“That’s the unknown here for the Edwards people -- to what degree are Gephardt’s folks competing on the same soil?” Redlawsk said.
Edwards has crafted a prescription for healing dying towns -- a mix of programs aimed at adding jobs and improving education and health-care systems. But few voters who attend his campaign events in rural areas ask about his ideas.
Instead, they press him on the broader issues of the economy and health care, the war in Iraq and his own electability.
Jay Schaben, an uncommitted voter who runs a livestock auction house in Dunlap, in western Iowa, said he has met most of the other Democratic candidates and likes Edwards. But not enough to commit. “He seems fresh,” Schaben said. But “Gephardt probably understands more about the agricultural world than anybody else.”
In Spencer, the Edwards campaign -- based on an analysis of past caucuses -- expects about 50 people to attend the caucus in Becker’s precinct, which means at least eight Edwards supporters must be present at the start of the meeting to be “viable” -- passing a threshold of 15% of those in attendance. Backers of candidates with less than 15% support either go home or switch to another candidate.
Becker and Edwards’ campaign officials believe that with the candidate’s emphasis on rural issues -- and his standing as a top second choice for many supporters of other hopefuls -- that he can do well in places like Spencer. Becker said he expected Gephardt to win Clay County, where Spencer is located, but he expected Edwards to pick up some delegates too.
“We’re not fighting for first,” said Becker, who has been spending his evenings knocking on the doors of Democrats and independents in his neighborhood. “If we get third, we’re going to be on the gravy train.”
Edwards has spent heavily on television ads -- $1.3 million -- in the Des Moines and Cedar Rapids markets, which cover a wide swath of rural central Iowa, while buying less time in industrial Davenport and no airtime in Omaha, which broadcasts to heavily Republican rural western Iowa.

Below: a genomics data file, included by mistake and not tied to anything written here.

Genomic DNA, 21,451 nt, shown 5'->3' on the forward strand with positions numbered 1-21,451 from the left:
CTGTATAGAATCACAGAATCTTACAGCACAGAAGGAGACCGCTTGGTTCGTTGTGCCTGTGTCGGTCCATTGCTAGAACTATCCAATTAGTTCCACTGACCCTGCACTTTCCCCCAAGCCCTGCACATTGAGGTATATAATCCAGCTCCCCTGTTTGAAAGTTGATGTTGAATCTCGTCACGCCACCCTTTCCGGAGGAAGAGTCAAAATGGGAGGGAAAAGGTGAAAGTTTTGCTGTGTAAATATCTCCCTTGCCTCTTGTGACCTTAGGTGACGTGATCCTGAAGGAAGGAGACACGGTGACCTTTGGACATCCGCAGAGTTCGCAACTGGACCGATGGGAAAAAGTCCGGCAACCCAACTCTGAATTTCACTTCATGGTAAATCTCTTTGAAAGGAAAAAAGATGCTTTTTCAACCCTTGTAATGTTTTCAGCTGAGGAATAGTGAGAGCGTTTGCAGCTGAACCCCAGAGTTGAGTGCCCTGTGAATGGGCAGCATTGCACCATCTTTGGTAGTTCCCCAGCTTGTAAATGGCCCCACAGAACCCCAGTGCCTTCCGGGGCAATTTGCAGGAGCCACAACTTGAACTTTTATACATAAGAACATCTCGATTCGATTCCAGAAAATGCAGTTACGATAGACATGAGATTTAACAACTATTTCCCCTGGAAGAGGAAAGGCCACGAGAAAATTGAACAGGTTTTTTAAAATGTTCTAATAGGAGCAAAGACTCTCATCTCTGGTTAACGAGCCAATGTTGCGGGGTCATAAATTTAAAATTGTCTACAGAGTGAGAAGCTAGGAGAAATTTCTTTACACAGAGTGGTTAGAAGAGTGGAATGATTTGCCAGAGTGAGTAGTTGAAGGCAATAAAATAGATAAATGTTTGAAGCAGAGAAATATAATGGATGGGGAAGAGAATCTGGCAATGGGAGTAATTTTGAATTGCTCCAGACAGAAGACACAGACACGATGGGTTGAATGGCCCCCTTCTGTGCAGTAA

Evan Tracey, whose media research firm is tracking political advertising in the 2004 campaign, said the key difference between Edwards and the other candidates on ad buys is that Edwards has been spending at a consistent pace since late summer, while the rest have kicked up their spending in the last couple of weeks.
“It’s almost like he’s taking it as more of a marathon, while Gephardt and Kerry have kind of poured a lot in late,” Tracey said.
Edwards has not written off the urban areas. In early December, his campaign began trying to build a network of precinct captains by dividing the state into 14 districts, each responsible for scouring the rolls of active Democrats to find people to lead the charge in the neighborhood meetings on Monday night.
The Des Moines war room, which covers 10 urban and rural counties in the central part of the state, is a former auto-parts shop tucked between an adult bookstore and a diner with a Bush-Cheney sign propped defiantly in a window facing the headquarters. Inside, the room has the ramshackle feel of college life, the whitewashed walls covered with Edwards posters and hand-drawn signs, including the chant “1, 2, 3, 4, who ya gonna caucus for?” painted on a sheet.
From late afternoon through the evening, a shifting number of volunteers makes phone calls to former caucus-goers urging them to support Edwards, and asking those who already do to sign up as precinct captains. Every time a new captain is found, a schoolmarm’s bell is rung.
These days, the bell doesn’t ring much. The reason: Most of the precincts are covered, said Rob Berntsen, Edwards’ Iowa caucus director.